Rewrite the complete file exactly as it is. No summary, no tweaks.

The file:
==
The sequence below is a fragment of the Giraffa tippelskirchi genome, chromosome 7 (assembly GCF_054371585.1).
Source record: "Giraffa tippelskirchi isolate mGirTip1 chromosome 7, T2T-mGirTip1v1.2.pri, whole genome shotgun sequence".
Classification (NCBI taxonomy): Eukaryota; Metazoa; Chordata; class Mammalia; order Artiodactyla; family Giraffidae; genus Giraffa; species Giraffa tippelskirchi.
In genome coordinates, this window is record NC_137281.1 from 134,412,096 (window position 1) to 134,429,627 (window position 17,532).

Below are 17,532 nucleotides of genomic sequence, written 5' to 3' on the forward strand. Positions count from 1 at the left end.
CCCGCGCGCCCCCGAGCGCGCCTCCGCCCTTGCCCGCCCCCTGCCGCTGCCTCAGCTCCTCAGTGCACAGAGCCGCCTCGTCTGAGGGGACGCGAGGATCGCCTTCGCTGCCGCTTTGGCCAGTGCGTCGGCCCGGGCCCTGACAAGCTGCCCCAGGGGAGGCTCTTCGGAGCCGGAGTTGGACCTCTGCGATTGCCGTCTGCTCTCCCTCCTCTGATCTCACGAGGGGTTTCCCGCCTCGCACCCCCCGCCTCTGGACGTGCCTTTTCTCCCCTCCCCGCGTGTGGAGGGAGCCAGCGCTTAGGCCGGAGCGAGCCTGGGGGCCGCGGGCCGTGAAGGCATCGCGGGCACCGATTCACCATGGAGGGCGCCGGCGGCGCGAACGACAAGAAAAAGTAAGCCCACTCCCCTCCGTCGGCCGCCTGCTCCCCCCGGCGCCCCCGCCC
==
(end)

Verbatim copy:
The sequence below is a fragment of the Giraffa tippelskirchi genome, chromosome 7 (assembly GCF_054371585.1).
Source record: "Giraffa tippelskirchi isolate mGirTip1 chromosome 7, T2T-mGirTip1v1.2.pri, whole genome shotgun sequence".
Classification (NCBI taxonomy): Eukaryota; Metazoa; Chordata; class Mammalia; order Artiodactyla; family Giraffidae; genus Giraffa; species Giraffa tippelskirchi.
In genome coordinates, this window is record NC_137281.1 from 134,412,096 (window position 1) to 134,429,627 (window position 17,532).

Below are 17,532 nucleotides of genomic sequence, written 5' to 3' on the forward strand. Positions count from 1 at the left end.
CCCGCGCGCCCCCGAGCGCGCCTCCGCCCTTGCCCGCCCCCTGCCGCTGCCTCAGCTCCTCAGTGCACAGAGCCGCCTCGTCTGAGGGGACGCGAGGATCGCCTTCGCTGCCGCTTTGGCCAGTGCGTCGGCCCGGGCCCTGACAAGCTGCCCCAGGGGAGGCTCTTCGGAGCCGGAGTTGGACCTCTGCGATTGCCGTCTGCTCTCCCTCCTCTGATCTCACGAGGGGTTTCCCGCCTCGCACCCCCCGCCTCTGGACGTGCCTTTTCTCCCCTCCCCGCGTGTGGAGGGAGCCAGCGCTTAGGCCGGAGCGAGCCTGGGGGCCGCGGGCCGTGAAGGCATCGCGGGCACCGATTCACCATGGAGGGCGCCGGCGGCGCGAACGACAAGAAAAAGTAAGCCCACTCCCCTCCGTCGGCCGCCTGCTCCCCCCGGCGCCCCCGCCC